[15] Boshra, S.A. and Hussein, M.A. (2014) The Protective Role of Colchicine on Diclofenac Sodium Induced Hepato-Renal Toxicity in Albino Rats Model. International Journal of Pharmaceutical Sciences and Research, 12, 5136-5144.
[16] Abdel-Maksoud, H.A., Hussein, M.A. and Barakat, M. (2015) Cranberry Extract as a Functional Food in Treatment of Myocardial Toxicity Induced by Nicotine in Rats. International Journal of Pharma Sciences, 4, 1174-1180.
[17] Luo, Z., Harada, T., London, S., Gajdusek, C. and Mayberg, M. (1995) Antioxidant and Iron Chelating Agents in Cerebral Vasospasm. Neurosurgery, 37, 1054.
[18] Chanarin, I. (1989) Text Book of Laboratory Haematology: An Account of Laboratory Techniques. Churchill Livingstone, New York, 107.
[19] Marklund, S. and Marklund, D. (1974) Involvement of the Superoxide Anion Radical in the Autoxidation of Pyrogallol and a Convenient Assay for Superoxide Dismutase. European Journal of Biochemistry, 47, 469.
[20] Sinha, A.K. (1972) Colorimetric Assay of Catalase. Analytical Biochemistry, 47, 389-394.
[21] Nichans, W.H. and Samulelson, B. (1968) Formation of Malondialdehyde from Phospholipid Arachidonate during Microsomal Lipid Peroxidation. European Journal of Biochemistry, 6, 126-130.
[22] Beyaert, R. and Fiers, W. (1998) Tumor Necrosis Factor and Lymphotoxin. In: Cytokines, A.R.M. and Thorpe, S.A.R., Eds., Academic Press, San Diego, 335-360.
[23] Miranda, K.M., Espey, M.G. and Wink, D.A. (2001) A Rapid, Simple Spectrophotometric Method for Simultaneous Detection of Nitrate and Nitrite. Nitric Oxide, 5, 62-71.
[24] Weichselbaum, T.E. (1946) An Accurate and Rapid Method for the Determination of Proteins in Small Amounts of Blood, Serum and Plasma. American Journal of Clinical Pathology, 16, 40-49.
[25] Fossati, P. and Prencipe, L. (1982) Serum Triacylglycerols Determined Calorimetrically with an Enzyme That Produces Hydrogen Peroxide. Clinical Chemistry, 1, 2077-2080.
[26] Burnstein, M., Selvenick, H.R. and Morfin, R. (1970) Rapid Method for Isolation of Lipoprotein from Human Serum with Polyanions. The Journal of Lipid Research, 11, 583-395.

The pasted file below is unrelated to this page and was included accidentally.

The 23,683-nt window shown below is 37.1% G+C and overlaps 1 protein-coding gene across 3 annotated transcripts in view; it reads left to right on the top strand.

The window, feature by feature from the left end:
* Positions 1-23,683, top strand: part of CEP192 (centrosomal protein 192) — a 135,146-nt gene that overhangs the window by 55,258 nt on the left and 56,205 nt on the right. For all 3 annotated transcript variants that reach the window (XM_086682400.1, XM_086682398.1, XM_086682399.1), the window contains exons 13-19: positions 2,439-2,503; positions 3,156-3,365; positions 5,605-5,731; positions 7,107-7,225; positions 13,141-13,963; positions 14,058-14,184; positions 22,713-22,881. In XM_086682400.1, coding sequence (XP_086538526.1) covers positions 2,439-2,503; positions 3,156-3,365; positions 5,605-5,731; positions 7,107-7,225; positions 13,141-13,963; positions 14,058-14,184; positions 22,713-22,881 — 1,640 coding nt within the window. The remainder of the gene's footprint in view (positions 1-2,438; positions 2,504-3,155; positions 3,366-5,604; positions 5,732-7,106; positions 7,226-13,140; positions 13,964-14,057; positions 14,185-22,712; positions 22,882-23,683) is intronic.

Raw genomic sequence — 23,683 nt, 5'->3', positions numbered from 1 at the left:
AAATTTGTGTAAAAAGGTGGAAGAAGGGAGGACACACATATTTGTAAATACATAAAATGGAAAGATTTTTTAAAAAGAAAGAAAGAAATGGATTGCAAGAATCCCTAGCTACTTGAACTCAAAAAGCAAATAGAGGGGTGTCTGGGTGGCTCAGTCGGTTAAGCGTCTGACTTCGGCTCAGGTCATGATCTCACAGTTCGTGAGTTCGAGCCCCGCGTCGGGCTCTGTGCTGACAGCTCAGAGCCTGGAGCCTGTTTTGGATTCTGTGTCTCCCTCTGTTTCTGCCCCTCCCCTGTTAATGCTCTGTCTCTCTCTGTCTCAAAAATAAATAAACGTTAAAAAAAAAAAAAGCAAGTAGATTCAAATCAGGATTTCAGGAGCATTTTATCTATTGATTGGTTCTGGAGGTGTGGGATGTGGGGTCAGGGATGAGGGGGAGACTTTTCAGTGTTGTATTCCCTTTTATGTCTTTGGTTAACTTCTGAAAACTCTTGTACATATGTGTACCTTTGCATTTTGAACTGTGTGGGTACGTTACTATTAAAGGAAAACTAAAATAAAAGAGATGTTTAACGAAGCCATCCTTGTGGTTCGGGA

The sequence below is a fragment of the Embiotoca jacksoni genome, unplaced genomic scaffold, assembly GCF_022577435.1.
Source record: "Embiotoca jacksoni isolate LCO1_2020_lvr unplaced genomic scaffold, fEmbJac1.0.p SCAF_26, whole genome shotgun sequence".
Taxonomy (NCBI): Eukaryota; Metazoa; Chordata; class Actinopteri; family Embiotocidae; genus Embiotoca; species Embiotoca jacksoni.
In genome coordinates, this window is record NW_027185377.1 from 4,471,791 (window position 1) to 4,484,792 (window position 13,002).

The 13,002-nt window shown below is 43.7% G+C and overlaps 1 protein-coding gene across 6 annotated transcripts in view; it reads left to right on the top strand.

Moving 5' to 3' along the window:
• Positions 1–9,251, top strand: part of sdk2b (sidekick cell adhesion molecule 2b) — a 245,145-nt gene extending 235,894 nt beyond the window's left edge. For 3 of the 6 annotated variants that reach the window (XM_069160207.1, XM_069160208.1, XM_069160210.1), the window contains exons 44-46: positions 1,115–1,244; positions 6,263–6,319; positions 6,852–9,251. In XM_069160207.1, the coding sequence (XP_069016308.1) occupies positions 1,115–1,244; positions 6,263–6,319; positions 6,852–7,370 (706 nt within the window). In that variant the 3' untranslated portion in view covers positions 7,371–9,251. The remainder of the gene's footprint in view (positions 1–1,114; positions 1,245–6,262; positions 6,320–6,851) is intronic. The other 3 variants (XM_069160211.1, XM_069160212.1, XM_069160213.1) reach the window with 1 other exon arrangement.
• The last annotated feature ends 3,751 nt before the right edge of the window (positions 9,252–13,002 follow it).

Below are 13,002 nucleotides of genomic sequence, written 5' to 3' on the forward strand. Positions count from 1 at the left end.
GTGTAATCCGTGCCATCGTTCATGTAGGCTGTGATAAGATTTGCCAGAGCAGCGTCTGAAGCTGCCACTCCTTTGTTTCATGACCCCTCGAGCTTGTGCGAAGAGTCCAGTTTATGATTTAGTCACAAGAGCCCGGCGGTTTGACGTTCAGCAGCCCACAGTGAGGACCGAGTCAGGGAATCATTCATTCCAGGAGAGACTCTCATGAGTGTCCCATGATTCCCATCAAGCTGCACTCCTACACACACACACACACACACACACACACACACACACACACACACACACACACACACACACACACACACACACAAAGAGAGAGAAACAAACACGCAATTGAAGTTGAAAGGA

[27] Allain, C.C., Poon, L.S. and Chan, C.S. (1974) Enzymatic Determination of Total Serum Cholesterol. Clinical Chemistry, 4, 470-475.
[28] Friedewald, W.T. (1972) Estimation of Concentration of Low-Density Lipoprotein Cholesterol in Plasma without Use of the Preparative Ultracentrifuge. Clinical Chemistry, 18, 499-502.
[29] Pfaffl, M., Graham, W. and Leo, D. (2002) Relative Expression Software Tool (REST©) for Group-Wise Comparison and Statistical Analysis of Relative Expression Results in Real-Time PCR. Nucleic Acids Research, 30, e36.
[30] Wolk, K., Kunz, S., Asadullah, K. and Sabat, R. (2002) Cutting Edge: Immune Cells as Sources and Targets of the IL 10 Family Members? The Journal of Immunology, 168, 5397-5402.
[31] Bancroft, G.D. and Steven, A. (1983) Theory and Practice of Histological Technique. 4th Edition, Churchill Livingstone, New York, 99-112.
[32] SPSS (2012) SPSS 15, Inc., Chicago.
[33] Rossi, E., Ferraccioli, G.F., Cavalieri, F., Menta, R., Dall’Aglio, P.P. and Migone, L. (1985) Diclofenac Associated Renal Failure. Nephron, 40, 491-493.
[34] Kim, H., Xu, M., Lin, Y., Cousins, M.J., Eckstein, R.P., Jordan, V., Power, I. and Mather, L.E. (1999) Renal Dysfunction Associated with Perioperative Use of Diclofenac. Anesthesia & Analgesia, 89, 999-1005.
[35] Teixeira, V., Valente, H. and Casal, S. (2013) Blood Antioxidant and Oxidative Stress Biomarkers Acute Responses to a 1000-m Kayak Sprint in Elite Male Kayakers. The Journal of Sports Medicine and Physical Fitness, 53, 71-79.
[36] Coté, J., Caillet, S., Doyon, G., Sylvain, J.F. and Lacroix, M. (2010) Bioactive Compounds in Cranberries and Their Biological Properties. Critical Reviews in Food Science and Nutrition, 50, 666-679.
[37] Howell, A.B., Leahy, M., Kurosawa, E. and Guthrie, N. (2001) In Vivo Evidence That Cranberry Proanthocyanidins Inhibit Adherence of p-Fimbriated E. coli Bacteria to Uroepithelial Cells. Federation of American Societies for Experimental Biology Journal, 15, A284.
[38] Hickey, E.J., Raje, R.R., Reid, V.E., Gross, S.M. and Ray, S.D. (2001) Diclofenac Induced in Vivo Nephrotoxicity May Involve Oxidative Stress-Mediated Massive Genomic DNA Fragmentation and Apoptotic Cell. Free Radical Biology & Medicine, 31, 139-152.
[39] Eissner, G., Flohlhuber, F. and Grell, M. (1995) Critical Involvement of Transmembrane Tumor Necrosis Factor in Endothelial Programmed Cell Death Mediated by Ionizing Radiation and Bacterial Endotoxin. Blood, 86, A4184.
[40] Salvesen, G.S. and Dixit, V.M. (1997) Caspases: Intracellular Signaling by Proteolysis. Cell, 91, 443-446.
[41] Appleyard, C.B., McCafferty, D.-M., Tigle, A.W., Swain, G. and Wallace, J.L. (1996) Tumor Necrosis Factor Mediation of NSAID-Induced Gastric Damage: Role of leuKocyte Adherence. American Journal of Physiology, 270, G42-G48.
[42] Fiorucci, S., Santucci, L. and Gerli, R. (1997) NSAIDs Upregulate β2-Integrin Expression on Human Neutrophils through a Calcium-Dependent Pathway. Alimentary Pharmacology & Therapeutics, 11, 671-680.